Ethiopia:- Eritreans in Ethiopia have been pleased by efforts to address the problems of Ethiopia an
The Eritrean–Ethiopian War took place from May 1998 to June 2000 between Ethiopia and Eritrea, one of the conflicts in the Horn of Africa. While Eritrea and Ethiopia—two of the world's poorest countries—spent hundreds of millions of dollars on the war and suffered tens of thousands of casualties as a direct consequence of the conflict, only minor border changes resulted.
According to a ruling by an international commission in The Hague, Eritrea broke international law and triggered the war by invading Ethiopia. At the end of the war, Ethiopia held all of the disputed territory and had advanced into Eritrea. After the war ended, the Eritrea–Ethiopia Boundary Commission, a body founded by the UN, established that Badme, the disputed territory at the heart of the conflict, belongs to Eritrea. As of 2018, Ethiopia still occupies the territory near Badme, including the town of Badme. On 5 June 2018, the ruling coalition of Ethiopia, headed by Prime Minister Abiy Ahmed, agreed to fully implement the peace treaty signed with Eritrea in 2000.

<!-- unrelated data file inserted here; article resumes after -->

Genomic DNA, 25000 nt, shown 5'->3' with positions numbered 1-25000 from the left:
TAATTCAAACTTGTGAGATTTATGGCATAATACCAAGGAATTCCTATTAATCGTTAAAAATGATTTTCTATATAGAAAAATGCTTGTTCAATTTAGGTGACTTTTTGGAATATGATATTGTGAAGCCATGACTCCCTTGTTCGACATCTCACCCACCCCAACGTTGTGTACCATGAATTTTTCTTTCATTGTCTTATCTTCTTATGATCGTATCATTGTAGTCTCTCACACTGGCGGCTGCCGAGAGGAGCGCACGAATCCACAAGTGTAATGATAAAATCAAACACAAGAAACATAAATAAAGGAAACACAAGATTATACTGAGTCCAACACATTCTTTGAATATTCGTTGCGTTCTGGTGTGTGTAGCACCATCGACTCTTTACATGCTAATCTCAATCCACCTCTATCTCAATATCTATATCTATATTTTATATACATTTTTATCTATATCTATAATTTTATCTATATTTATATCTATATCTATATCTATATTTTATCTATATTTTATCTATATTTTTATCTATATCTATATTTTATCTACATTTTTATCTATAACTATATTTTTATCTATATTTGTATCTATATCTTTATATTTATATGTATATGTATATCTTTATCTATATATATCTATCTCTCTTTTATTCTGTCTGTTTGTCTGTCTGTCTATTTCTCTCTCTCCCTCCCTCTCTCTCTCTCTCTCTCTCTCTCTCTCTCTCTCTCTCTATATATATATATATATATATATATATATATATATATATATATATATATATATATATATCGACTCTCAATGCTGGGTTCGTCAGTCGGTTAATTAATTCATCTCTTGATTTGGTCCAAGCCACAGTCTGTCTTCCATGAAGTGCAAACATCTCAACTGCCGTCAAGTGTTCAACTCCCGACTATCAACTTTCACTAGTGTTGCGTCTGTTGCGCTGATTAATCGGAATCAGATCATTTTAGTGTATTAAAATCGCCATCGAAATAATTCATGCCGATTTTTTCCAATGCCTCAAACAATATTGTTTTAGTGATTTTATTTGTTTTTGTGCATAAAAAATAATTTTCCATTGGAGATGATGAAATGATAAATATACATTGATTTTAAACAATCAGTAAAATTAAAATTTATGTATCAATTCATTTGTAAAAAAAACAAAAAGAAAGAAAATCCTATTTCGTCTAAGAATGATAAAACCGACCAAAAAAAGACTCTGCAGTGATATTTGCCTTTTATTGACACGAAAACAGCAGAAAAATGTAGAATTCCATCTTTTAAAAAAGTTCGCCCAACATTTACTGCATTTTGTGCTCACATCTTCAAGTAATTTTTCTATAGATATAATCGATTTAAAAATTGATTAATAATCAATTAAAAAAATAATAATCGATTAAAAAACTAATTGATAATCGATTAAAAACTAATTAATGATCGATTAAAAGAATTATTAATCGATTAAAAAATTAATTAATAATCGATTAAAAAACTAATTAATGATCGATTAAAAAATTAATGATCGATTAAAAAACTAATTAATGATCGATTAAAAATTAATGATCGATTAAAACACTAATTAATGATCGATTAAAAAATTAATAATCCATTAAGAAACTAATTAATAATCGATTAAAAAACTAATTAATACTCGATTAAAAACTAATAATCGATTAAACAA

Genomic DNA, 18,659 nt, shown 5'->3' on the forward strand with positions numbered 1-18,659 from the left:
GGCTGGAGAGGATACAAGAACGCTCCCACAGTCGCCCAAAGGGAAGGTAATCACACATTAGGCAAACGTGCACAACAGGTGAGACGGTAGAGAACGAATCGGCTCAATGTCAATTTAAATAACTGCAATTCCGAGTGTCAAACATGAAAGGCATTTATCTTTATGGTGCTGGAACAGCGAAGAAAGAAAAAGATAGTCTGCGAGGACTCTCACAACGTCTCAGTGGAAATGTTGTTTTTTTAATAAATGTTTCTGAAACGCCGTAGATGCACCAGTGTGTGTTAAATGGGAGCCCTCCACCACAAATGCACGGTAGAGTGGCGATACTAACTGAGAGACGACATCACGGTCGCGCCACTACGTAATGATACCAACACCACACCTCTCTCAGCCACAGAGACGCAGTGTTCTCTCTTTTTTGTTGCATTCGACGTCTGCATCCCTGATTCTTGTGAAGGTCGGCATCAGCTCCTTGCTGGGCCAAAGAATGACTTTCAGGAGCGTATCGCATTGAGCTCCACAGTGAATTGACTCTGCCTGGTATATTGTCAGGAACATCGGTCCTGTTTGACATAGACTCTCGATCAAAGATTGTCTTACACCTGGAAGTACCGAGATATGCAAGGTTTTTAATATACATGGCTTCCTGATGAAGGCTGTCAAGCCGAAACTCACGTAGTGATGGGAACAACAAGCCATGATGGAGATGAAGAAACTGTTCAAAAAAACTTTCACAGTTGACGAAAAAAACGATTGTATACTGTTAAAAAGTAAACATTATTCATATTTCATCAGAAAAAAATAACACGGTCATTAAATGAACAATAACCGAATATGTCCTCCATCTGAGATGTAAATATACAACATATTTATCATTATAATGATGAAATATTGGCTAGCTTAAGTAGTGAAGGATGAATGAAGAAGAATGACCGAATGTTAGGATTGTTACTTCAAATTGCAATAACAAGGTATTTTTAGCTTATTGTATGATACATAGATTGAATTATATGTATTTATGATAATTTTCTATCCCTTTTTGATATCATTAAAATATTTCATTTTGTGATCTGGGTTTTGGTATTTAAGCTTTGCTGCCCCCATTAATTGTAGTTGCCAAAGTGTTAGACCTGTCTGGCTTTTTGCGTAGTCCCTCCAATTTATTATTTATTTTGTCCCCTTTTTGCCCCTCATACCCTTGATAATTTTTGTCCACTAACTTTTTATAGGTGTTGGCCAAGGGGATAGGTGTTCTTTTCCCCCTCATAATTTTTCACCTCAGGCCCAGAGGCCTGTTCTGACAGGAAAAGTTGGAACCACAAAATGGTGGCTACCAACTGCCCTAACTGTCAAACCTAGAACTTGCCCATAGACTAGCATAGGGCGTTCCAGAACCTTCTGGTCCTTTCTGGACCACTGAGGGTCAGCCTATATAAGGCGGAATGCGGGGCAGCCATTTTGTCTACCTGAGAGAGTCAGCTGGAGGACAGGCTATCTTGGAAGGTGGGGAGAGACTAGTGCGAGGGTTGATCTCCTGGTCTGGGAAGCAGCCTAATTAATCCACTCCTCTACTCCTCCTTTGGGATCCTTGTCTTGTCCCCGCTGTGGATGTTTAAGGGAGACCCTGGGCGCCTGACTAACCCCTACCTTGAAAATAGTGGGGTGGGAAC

From 1961 until 1991, Eritrea had fought a long war of independence against Ethiopia. The Ethiopian Civil War began on 12 September 1974 when the Marxist Derg staged a coup d'état against Emperor Haile Selassie. It lasted until 1991 when the Ethiopian People's Revolutionary Democratic Front (EPRDF)—a coalition of rebel groups led by the Tigrayan People's Liberation Front (TPLF)—overthrew the Derg government and installed a transitional government in the Ethiopian capital Addis Ababa. The Derg government had been weakened by their loss of support due to the fall of communism in Eastern Europe.
During the civil war, the groups fighting the Derg government had a common enemy, so the TPLF allied itself with the Eritrean People's Liberation Front (EPLF). In 1991 as part of the United Nations-facilitated transition of power to the transitional government, it was agreed that the EPLF should set up an autonomous transitional government in Eritrea and that a referendum would be held in Eritrea to find out if Eritreans wanted to secede from Ethiopia. The referendum was held and the vote was overwhelmingly in favour of independence. In April 1993 independence was achieved and the new state joined the United Nations.